Last week was a tough one in many ways, it being the week that some moron hacked into my email and sprayed my friends and contacts with unwanted messages, as well as the week that I sent three female kittens to Kayseri to be neutered, only to have just two returned to me along with a huge dollop of guilt over the demise of the third.
But the sun is out, the forsythia is in bloom and for the first time in more than four months it’s possible to open a door or window without risking hypothermia. So pushing the problems to one side I took a turn around my property to assess the damage done by the successive snowfalls and thaws.
Living in a cave-house is not, you see, like living in a conventional one. Everywhere I looked the snow had caused bits of the walls to crumble and it’s only when all the fallen stone has been cleared away that it will be possible to see how deep the damage runs. But already I’ve spotted buried cables that are exposed to the light again, and the stone ledge topping the wall of my terrace now looks more like a series of speed bumps than the nice smooth surface of yore.
The courtyard garden is in a woeful state since the snow brought down much of the çubuk (twigs) lining the walls to protect them. This has now become entangled in the branches of the roses and the forsythia, and disentangling it is not going to be easy. Everywhere I look there is fallen Virginia creeper, the erstwhile ruby-red leaves now sunk into a dismal brown mush covering every flowerbed. As for the terracotta pots that once held colorful geraniums, most are now just cracked and broken containers for dead twigs.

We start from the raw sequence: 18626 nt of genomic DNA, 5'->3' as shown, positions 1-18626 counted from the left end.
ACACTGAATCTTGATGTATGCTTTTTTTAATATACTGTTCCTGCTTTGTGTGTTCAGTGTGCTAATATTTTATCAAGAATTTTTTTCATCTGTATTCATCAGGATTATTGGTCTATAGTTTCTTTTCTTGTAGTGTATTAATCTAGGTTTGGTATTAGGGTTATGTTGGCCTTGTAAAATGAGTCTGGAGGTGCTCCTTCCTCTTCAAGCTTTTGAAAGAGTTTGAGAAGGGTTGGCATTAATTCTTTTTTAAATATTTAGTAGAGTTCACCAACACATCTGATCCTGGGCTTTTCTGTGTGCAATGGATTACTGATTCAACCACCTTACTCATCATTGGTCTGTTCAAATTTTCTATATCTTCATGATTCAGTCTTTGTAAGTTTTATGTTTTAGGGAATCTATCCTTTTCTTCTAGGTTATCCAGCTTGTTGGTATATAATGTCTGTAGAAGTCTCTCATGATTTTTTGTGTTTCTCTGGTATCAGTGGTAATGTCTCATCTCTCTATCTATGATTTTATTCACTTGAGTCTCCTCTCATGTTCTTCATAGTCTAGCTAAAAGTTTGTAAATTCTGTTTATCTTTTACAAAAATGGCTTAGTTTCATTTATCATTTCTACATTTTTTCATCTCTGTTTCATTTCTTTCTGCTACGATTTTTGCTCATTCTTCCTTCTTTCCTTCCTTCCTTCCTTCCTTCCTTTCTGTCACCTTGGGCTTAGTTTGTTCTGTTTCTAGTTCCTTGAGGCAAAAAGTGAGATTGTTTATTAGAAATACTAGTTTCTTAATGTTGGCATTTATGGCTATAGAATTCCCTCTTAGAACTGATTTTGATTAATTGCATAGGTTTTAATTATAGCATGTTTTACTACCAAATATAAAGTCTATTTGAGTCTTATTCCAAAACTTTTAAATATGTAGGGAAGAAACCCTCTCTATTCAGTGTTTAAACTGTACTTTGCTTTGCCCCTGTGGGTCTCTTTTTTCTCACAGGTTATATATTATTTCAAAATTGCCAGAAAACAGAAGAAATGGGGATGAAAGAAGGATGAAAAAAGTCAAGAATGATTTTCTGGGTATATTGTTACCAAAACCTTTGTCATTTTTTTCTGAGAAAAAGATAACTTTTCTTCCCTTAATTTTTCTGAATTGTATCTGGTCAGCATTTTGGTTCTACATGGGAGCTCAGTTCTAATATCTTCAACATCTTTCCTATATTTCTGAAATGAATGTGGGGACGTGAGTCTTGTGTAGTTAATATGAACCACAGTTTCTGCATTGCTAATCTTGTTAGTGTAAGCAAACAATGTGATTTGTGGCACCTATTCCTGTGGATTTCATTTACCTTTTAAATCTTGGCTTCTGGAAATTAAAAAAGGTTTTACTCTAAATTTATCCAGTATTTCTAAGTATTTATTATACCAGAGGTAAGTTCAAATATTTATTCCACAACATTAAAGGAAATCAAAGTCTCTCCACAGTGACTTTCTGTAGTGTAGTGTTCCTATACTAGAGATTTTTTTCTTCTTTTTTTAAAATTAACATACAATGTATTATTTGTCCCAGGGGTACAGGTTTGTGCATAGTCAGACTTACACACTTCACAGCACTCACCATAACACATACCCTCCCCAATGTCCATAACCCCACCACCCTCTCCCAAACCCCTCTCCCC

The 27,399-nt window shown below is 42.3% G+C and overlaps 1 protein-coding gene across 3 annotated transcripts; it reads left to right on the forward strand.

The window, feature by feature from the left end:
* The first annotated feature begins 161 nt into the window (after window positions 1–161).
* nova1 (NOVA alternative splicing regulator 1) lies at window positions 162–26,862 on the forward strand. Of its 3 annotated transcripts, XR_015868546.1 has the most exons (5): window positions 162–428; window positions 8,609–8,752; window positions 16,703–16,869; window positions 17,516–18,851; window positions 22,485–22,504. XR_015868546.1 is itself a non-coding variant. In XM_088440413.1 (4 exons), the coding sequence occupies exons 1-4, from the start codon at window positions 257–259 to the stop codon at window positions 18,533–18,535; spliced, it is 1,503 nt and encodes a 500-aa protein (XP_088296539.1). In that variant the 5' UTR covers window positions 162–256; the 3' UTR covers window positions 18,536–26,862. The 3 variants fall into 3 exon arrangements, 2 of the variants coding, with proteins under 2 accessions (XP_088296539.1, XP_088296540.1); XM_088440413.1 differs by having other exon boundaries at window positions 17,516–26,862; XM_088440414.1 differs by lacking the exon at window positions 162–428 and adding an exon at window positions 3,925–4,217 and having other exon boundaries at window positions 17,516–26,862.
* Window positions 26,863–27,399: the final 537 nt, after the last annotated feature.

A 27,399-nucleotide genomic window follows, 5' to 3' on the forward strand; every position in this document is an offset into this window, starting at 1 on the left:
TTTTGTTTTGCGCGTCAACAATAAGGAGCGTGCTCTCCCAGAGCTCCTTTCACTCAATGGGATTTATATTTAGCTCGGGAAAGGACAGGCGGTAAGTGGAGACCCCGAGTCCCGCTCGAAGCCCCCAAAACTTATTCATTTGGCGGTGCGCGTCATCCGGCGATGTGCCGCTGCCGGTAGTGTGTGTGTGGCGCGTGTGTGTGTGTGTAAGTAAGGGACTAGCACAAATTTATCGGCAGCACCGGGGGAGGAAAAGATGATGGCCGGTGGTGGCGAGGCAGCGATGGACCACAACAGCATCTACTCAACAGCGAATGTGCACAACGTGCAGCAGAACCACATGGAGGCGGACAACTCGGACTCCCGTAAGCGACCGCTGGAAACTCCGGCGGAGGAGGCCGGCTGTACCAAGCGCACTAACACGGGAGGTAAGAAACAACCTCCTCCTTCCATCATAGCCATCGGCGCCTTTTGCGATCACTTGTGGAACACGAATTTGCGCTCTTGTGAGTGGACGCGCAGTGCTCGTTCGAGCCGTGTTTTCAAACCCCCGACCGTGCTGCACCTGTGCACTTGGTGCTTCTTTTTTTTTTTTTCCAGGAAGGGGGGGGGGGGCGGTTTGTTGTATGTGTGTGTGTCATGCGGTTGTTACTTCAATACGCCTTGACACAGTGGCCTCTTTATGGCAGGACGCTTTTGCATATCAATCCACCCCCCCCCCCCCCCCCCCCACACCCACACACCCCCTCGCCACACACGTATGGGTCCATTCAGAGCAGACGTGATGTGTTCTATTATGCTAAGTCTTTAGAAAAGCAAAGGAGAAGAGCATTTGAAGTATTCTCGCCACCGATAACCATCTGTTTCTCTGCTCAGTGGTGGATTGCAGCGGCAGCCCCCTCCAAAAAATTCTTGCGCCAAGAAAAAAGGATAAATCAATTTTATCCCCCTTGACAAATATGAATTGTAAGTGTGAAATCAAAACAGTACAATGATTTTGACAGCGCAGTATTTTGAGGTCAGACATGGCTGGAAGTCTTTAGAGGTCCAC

Needless to say, the building season is in full swing again. These days I’ve become so used to the sound of drilling that at first I hardly noticed that it had started up again right beside my house. Then I opened the gate and found that the steps that run up beside it to the hotel at the back were all being dug up.
“We’re widening them, abla,” said the builder, which is all very well except that I also needed to take them up to put in place some kind of defense against the water infiltration that turned this winter into a protracted nightmare. Then again, perhaps this was really a blessing in disguise. When I lived in the UK a common cause of complaint was that the electricity people would come along and dig up the road one week, only to have the telephone people come and dig it up again two weeks later. “Why can’t they get their acts together?” we would wail in unison.
So now there’s been some conferring, and while I was hefting çubuk and rotted Virginia creeper the builders were inserting a new pipe into the trench for me. It was a close call but by a stroke of luck we actually seem to have managed to coordinate our projects.
Pat Yale lives in restored cave-house in Göreme in Cappadocia.